2006.11.27 21:46 "[Tiff] Bugzilla is operational again", by Frank Warmerdam

2007.01.18 23:54 "Re: [Tiff] tif_getimage - using colormap even if photometricinterpwrong", by Joris Van Damme


The main thing is, you can rightly make the codec behave robust on wrong images. But it is not right to make it behave wrong on whatever image. That creates more problems further down the road, then it solves. Taking a Colormap into account when Photometric is MINISBLACK is just that, it is just wrong.

There are really interesting things you can do with an extra colormap. For example, even if the original image is grayscale, it can be viewed "in color" by applying an extra colormap. The fact that useful applications exist for attaching a colormap to the image which is not (by default) used to view the image means that it should not be used by default if it exists.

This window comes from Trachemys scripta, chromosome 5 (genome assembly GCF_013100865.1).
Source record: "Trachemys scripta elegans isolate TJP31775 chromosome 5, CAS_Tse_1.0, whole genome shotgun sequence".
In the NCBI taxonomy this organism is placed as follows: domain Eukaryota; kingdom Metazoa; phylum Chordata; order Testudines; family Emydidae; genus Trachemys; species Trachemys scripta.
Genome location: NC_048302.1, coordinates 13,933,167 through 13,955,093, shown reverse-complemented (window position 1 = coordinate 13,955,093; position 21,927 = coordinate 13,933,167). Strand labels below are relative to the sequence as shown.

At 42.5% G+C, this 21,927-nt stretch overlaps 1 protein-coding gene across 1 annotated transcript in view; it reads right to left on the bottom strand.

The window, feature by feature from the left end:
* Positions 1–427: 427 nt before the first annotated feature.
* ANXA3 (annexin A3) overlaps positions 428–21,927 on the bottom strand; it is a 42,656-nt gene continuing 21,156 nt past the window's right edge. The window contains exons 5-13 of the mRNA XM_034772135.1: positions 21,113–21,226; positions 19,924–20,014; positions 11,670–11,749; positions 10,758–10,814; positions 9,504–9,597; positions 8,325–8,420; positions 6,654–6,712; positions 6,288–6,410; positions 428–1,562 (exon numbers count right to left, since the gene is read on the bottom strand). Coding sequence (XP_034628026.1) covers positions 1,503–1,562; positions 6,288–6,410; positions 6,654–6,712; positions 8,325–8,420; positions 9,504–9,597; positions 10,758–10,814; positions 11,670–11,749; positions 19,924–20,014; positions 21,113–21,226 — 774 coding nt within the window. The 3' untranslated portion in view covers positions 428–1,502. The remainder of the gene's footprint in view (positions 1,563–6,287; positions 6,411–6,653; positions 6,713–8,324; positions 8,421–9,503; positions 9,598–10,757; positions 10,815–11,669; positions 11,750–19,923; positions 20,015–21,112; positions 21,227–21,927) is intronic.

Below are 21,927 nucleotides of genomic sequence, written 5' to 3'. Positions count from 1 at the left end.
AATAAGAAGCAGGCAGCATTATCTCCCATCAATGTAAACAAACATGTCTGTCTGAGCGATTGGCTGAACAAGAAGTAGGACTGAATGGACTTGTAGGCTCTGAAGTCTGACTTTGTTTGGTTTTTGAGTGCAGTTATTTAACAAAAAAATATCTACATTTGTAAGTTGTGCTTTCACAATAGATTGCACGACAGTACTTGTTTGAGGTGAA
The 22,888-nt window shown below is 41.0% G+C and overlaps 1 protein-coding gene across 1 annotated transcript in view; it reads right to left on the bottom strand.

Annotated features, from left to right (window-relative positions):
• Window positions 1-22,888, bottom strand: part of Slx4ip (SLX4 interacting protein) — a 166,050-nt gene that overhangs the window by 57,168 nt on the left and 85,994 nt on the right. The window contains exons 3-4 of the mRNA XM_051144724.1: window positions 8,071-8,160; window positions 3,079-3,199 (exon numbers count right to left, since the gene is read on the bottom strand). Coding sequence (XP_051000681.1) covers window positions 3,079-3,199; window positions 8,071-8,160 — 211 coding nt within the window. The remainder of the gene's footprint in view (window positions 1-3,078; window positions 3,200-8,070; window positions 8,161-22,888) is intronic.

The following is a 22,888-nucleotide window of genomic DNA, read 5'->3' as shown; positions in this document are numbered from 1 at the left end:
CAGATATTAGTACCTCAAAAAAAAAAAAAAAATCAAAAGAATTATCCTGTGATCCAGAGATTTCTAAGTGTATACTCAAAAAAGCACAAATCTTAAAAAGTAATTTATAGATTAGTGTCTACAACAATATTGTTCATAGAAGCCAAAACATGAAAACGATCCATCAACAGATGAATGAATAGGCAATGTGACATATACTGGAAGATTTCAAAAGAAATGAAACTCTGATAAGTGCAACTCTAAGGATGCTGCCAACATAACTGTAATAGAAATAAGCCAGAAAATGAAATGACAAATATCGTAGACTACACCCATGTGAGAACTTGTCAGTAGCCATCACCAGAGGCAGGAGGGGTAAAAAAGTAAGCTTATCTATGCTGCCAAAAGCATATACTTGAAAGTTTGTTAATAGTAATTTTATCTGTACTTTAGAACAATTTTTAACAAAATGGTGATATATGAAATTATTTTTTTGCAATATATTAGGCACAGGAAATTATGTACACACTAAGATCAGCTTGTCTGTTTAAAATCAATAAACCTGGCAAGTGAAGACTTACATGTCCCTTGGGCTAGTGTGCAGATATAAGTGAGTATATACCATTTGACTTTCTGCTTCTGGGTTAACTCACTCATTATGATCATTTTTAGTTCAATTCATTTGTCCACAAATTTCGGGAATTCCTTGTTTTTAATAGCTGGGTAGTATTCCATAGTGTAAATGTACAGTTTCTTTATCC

I would stress it is quite natural to disregard tags that don't apply. We disregard private tags we don't know about. We disregard T4Options tag in JPEG compressed TIFFs, Subsampling in RGB TIFFs, and we've no other choice then to disregard Colormaps in RGB TIFFs. I see no reason why that general rule wouldn't apply to a Colormap tag in grayscale TIFFs.

The fact that there are actual good, private, non-default uses and reasons to accompany grayscale or even RGB images with a Colormap, doesn't change this, of course, nor does it lead you to other conclusions then does my reasoning. I still wouldn't accompany a grayscale image by a Colormap myself, but still, as you say, there might be reasons to consider doing so, and doing so certainly shouln't interfere with the default grayscale interpretation.

As to "really interesting things you can do with an extra colormap", I seem to remember a full-color BMP file is allowed to contain a palette, and one private, non-default interpretation is to take this as default optimal palette for the image. My memory on this dates back quite a while, likely to the time where most were using 256 color displays at best, and the fast availability of an optimal palette for an image was more important.

Best regards,

Joris Van Damme
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